Bisexual chic is a phrase sometimes used to describe the public acknowledgement of bisexuality among various segments of society. In some cases the phrase can be considered pejorative, when used to trivialize or dismiss genuine feelings of same-sex attraction, especially if those expressing these thoughts continue to exhibit otherwise heteronormative behaviors.
One usage of the phrase describes increased public interest in bisexuality, or increased social acceptance of bisexuality. This usage is usually associated with a celebrity coming out as bisexual or being labeled as bisexual, or with a high-profile reference to bisexuality in popular culture media, like a cover article of a magazine.
The other main usage describes a faddish attention towards bisexuality. This usage is also limited in scope, as it fails to provide relevant content of what it means to be bisexual, to give context to the legitimacy of bisexuality as an orientation, and even to convey a full understanding of bisexuality.
Origin of termEdit
The phrase came into usage in the 1970s, on the tail end of the hippie movement, which extolled free love. This era ushered in the emergence of glam rock, and British artists like Elton John and David Bowie. In 1980, TIME Magazine referred to Bowie's persona Ziggy Stardust as "the orange-haired founder of bisexual chic." A media-generated “wave” took place, focusing “on "bisexual chic" in the club scene, and among celebrities such as Elton John, David Bowie and Patti Smith.” At the same time, bisexual groups formed in several large US cities, heralding the birth of the modern bisexual civil rights and liberation movements. Musical acts such as Elton John, Mick Jagger, Lou Reed and the androgynous David Bowie made public their experiences with the same sex, as did celebrities like Marlon Brando and Gore Vidal, Janis Joplin and Joan Baez.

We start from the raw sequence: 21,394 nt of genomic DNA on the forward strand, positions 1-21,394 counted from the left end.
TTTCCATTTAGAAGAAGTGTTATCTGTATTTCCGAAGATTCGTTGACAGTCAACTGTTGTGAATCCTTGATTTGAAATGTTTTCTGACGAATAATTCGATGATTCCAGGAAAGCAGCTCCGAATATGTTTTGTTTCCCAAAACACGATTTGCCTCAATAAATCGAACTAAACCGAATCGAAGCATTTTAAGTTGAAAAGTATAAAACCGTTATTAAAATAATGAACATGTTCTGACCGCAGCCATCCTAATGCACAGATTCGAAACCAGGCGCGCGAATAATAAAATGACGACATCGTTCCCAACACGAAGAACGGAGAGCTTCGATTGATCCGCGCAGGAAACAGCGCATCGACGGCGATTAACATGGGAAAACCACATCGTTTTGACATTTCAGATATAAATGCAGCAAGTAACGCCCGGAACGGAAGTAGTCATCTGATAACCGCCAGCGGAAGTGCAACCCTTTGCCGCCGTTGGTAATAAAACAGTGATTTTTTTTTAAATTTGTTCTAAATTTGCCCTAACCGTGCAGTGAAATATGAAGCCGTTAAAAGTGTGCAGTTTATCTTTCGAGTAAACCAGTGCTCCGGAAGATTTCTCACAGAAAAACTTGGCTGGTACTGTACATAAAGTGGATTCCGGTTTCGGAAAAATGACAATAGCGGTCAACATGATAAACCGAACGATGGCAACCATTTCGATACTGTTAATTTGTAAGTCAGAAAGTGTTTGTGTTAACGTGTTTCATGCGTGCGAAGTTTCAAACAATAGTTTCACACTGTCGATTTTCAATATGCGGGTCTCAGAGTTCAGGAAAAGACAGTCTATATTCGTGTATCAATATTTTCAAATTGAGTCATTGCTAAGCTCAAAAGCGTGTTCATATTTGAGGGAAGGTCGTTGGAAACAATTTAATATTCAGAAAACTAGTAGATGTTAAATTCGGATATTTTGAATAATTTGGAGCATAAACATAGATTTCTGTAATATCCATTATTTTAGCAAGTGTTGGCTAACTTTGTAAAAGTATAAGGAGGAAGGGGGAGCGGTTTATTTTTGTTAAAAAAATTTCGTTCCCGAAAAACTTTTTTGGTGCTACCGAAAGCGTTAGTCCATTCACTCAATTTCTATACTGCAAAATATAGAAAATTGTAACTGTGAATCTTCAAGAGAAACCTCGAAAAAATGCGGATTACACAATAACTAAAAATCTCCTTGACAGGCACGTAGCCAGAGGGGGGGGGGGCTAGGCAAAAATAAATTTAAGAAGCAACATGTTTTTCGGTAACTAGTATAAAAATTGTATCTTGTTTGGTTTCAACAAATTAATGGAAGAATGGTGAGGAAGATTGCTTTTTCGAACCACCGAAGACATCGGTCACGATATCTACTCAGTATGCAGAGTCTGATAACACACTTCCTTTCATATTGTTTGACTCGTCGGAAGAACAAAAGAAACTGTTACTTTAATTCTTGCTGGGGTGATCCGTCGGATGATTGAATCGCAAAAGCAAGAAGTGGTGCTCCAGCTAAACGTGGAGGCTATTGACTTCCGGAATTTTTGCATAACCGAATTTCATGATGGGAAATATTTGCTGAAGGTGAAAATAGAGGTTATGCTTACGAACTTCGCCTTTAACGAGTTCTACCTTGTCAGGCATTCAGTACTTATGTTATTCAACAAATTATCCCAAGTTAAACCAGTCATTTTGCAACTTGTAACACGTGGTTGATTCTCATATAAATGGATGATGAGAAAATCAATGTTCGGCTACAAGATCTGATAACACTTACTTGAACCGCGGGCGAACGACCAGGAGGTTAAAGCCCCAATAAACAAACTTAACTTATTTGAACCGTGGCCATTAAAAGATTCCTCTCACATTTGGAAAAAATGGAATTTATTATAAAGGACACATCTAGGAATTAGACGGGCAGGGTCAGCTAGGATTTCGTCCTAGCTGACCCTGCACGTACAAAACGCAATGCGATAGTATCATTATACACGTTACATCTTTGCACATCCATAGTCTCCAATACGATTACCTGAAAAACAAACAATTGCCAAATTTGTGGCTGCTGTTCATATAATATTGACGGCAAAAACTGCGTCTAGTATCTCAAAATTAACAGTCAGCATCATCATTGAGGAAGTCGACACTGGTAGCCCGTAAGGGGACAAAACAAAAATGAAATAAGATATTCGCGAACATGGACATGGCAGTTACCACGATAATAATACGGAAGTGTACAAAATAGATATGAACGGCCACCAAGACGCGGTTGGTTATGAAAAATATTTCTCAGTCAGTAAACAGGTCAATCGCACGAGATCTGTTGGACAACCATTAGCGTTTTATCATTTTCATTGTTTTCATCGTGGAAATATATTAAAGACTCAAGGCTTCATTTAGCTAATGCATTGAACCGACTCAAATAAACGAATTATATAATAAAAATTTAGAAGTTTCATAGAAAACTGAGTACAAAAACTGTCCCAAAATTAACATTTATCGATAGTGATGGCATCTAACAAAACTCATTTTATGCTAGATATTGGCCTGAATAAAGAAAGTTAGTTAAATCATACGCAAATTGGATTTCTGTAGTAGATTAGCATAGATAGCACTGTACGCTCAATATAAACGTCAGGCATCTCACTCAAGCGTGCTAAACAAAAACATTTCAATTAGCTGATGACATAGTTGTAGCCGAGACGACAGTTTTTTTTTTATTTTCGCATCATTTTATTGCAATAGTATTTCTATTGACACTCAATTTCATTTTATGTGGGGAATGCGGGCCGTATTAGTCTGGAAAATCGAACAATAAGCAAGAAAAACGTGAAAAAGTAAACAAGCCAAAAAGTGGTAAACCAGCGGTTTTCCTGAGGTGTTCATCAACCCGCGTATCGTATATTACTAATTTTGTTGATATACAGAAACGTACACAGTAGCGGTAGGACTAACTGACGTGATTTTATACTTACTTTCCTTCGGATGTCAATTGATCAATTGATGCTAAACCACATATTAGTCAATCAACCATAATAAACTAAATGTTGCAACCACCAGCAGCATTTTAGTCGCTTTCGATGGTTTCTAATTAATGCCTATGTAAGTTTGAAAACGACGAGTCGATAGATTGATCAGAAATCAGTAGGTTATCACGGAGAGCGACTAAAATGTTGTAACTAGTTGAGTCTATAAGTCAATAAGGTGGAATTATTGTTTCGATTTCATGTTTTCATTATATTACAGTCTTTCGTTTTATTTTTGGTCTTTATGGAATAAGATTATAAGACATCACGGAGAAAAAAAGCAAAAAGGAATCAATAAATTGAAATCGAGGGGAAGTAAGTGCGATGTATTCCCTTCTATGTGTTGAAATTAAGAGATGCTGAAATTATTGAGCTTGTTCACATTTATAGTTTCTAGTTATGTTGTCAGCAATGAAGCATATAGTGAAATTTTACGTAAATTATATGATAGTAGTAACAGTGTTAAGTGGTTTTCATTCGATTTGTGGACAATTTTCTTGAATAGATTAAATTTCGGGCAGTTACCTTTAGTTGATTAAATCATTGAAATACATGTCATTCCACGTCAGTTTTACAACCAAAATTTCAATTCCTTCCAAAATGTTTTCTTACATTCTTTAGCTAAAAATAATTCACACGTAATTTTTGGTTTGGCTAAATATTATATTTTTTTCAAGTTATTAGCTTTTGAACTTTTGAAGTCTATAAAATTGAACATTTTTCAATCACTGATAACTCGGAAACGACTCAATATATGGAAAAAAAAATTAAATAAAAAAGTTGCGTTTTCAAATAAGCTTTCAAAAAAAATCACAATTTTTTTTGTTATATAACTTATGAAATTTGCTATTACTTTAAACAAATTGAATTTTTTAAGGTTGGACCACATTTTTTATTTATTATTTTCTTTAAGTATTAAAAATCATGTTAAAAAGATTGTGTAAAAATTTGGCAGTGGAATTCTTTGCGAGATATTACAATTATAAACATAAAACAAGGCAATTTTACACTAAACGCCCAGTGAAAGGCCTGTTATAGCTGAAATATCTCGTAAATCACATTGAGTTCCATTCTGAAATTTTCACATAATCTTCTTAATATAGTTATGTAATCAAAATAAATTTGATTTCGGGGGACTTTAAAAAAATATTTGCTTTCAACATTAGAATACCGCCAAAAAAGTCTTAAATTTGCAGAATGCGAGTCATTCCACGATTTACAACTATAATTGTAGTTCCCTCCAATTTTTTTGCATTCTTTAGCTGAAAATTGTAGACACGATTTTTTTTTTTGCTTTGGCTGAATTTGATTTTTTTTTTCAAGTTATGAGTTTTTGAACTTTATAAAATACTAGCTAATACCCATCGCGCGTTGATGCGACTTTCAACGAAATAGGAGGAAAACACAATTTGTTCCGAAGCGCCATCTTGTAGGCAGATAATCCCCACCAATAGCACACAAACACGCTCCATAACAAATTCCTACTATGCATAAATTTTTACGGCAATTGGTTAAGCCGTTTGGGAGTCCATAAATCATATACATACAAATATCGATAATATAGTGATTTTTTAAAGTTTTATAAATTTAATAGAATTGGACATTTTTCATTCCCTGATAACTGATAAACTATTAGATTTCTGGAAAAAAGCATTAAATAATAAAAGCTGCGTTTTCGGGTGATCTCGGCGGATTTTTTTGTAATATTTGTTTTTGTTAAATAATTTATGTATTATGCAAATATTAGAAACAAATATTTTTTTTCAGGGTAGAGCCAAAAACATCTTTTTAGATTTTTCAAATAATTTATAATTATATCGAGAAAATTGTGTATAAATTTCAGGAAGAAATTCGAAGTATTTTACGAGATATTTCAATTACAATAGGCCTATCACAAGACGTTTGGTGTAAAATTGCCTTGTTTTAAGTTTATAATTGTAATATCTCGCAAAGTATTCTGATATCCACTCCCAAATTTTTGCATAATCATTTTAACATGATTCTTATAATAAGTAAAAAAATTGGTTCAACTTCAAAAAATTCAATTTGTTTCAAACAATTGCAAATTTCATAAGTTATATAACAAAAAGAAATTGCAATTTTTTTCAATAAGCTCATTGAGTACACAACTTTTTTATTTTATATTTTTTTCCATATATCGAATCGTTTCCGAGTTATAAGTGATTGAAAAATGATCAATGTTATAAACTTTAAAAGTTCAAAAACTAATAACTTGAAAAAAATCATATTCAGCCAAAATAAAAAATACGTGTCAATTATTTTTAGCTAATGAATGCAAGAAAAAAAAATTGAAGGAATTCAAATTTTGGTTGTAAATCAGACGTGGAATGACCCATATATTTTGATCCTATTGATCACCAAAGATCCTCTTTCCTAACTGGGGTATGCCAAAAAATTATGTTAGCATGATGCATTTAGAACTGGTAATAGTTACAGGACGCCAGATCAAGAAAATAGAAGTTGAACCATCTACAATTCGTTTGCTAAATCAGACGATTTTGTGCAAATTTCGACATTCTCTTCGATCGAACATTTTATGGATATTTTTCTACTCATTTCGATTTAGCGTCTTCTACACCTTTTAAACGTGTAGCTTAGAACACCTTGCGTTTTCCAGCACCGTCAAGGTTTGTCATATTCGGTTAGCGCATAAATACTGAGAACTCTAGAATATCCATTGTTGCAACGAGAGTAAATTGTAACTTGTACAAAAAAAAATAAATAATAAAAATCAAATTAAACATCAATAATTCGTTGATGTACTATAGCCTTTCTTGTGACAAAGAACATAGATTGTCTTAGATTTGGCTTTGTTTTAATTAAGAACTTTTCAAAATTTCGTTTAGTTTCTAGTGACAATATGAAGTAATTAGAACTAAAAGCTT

The phrase can be used to imply someone is only pretending to be bisexual because it’s fashionable at the moment. Alternatively, it can be used to assert that someone is free of taboos, experimental, in touch with both masculine and feminine aspects of themselves, and therefore potentially a better lover or even a better person.
Emergence of bisexual chic Edit
Though the terminology is attributed to the 1970s, a former bisexual chic came about as early as the 1920s. In Vice Versa: Bisexuality and the Eroticism of Everyday Life, Marjorie Garber argues "the twenties has been linked to the popularization of Freud (or "Freudianism"), the advent of World War I, and a general predilection for the daring and unconventional: bobbed hair, short skirts, the rejection of Prohibition and Victorian strictures." Examples of this include drag balls, and the success of artists such as Ernest Hemingway, D. H. Lawrence, Virginia Woolf, and Marlene Dietrich. 
In 1972, the highly popular musical film Cabaret featured a love triangle with a man and woman fighting for the same (male) lover. The author who inspired it, Christopher Isherwood, was among the first openly homosexual celebrities. Later in the decade, the androgyny of glam rock and softening of male fashion in the disco movement allowed new recognition for bisexuality as a perceived form of sexual liberation.